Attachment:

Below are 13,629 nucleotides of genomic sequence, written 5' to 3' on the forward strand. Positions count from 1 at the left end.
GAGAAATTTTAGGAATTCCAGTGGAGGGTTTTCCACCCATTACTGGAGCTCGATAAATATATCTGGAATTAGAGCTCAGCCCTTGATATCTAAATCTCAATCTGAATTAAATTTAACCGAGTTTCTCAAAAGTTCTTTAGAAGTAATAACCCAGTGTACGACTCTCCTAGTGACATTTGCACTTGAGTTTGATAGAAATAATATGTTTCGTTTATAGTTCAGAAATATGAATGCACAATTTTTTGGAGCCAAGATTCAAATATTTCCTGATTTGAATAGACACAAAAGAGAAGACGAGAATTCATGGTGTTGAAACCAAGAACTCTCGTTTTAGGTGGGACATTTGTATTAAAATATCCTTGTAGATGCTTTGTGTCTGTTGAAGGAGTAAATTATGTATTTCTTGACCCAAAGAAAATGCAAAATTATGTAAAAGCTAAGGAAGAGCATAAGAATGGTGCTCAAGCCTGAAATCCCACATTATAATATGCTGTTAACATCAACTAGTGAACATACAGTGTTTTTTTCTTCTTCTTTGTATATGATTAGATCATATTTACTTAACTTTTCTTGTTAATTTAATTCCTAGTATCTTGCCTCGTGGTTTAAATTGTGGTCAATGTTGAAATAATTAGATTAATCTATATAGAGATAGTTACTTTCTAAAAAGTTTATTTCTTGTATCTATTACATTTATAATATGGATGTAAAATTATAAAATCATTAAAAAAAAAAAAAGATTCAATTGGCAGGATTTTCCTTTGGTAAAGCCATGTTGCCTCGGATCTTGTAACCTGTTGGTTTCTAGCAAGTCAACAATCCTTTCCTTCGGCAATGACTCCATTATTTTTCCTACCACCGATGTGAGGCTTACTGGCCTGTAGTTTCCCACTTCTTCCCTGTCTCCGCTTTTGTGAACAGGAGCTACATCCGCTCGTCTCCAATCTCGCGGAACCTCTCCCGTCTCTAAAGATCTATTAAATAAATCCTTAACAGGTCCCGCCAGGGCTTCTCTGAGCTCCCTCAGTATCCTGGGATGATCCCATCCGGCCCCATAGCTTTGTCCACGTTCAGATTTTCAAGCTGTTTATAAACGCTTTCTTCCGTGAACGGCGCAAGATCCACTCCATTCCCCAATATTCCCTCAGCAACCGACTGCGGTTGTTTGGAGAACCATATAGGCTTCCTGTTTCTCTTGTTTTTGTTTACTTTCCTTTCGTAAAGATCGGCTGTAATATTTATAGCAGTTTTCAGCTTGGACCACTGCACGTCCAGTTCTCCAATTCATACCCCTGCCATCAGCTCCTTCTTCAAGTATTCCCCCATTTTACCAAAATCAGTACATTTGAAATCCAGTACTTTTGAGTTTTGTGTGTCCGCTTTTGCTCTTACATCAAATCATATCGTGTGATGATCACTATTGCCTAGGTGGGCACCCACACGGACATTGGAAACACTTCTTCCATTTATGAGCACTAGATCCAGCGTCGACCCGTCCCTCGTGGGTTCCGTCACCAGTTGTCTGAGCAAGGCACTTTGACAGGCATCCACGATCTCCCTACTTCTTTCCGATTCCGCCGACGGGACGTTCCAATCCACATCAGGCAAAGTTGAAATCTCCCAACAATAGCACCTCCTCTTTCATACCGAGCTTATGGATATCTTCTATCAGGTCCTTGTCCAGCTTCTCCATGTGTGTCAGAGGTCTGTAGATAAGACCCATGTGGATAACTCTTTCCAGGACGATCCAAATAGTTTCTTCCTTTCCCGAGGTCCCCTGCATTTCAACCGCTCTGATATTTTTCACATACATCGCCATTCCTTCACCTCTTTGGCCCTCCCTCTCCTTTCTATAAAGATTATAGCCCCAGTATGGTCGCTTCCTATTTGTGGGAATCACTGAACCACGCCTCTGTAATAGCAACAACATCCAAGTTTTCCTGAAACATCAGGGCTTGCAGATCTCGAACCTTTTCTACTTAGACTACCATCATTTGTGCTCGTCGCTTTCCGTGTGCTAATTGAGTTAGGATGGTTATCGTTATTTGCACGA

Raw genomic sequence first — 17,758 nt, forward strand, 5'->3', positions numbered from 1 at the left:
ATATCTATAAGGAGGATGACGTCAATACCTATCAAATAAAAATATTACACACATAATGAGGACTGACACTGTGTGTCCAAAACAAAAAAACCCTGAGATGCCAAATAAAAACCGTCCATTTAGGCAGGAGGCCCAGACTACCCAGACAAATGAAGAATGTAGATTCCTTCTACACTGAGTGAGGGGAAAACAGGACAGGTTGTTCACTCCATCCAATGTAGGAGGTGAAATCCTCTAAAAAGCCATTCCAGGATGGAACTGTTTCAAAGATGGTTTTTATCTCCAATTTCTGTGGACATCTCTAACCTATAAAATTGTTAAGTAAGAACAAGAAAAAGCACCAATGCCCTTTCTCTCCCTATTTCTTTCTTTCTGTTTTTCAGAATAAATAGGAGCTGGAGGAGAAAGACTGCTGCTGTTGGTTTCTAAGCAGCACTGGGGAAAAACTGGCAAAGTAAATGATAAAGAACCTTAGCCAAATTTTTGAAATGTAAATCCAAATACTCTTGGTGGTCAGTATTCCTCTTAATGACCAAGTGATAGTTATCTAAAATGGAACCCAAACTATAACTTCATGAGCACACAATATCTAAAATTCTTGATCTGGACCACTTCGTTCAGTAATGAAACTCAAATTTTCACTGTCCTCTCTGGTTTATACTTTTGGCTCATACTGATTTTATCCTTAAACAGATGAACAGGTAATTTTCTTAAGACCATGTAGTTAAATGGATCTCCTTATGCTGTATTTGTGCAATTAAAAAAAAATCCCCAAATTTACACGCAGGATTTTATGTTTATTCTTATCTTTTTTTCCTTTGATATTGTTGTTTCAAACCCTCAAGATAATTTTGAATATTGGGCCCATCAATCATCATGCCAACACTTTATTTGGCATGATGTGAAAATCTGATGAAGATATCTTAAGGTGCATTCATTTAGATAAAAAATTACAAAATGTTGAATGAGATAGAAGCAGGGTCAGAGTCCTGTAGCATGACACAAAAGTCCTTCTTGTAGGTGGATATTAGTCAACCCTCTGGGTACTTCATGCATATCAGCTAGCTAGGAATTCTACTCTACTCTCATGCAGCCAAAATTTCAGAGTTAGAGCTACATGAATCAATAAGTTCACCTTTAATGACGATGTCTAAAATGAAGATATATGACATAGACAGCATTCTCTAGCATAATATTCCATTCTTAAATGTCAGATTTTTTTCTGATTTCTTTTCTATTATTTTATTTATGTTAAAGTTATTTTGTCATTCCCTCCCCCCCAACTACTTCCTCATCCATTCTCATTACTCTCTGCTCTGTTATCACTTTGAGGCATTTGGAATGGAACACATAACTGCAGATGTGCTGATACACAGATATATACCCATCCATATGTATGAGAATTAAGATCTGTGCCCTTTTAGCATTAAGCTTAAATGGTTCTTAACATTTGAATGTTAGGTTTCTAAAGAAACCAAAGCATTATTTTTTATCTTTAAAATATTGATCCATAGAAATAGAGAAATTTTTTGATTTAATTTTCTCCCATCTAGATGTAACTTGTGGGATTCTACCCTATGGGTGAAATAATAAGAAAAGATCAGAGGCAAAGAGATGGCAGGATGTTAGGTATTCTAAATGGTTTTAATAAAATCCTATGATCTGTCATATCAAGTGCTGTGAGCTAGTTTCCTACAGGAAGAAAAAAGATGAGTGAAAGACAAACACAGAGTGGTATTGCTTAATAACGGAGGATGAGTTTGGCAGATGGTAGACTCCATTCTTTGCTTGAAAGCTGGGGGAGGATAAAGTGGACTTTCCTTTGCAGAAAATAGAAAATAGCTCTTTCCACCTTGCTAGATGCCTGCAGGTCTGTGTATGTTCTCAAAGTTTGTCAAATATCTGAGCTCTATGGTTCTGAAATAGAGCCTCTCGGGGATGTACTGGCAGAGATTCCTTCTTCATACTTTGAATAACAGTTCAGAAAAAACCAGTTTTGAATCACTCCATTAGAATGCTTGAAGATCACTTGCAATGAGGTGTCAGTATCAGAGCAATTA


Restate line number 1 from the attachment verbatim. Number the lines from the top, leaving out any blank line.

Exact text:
Below are 13,629 nucleotides of genomic sequence, written 5' to 3' on the forward strand. Positions count from 1 at the left end.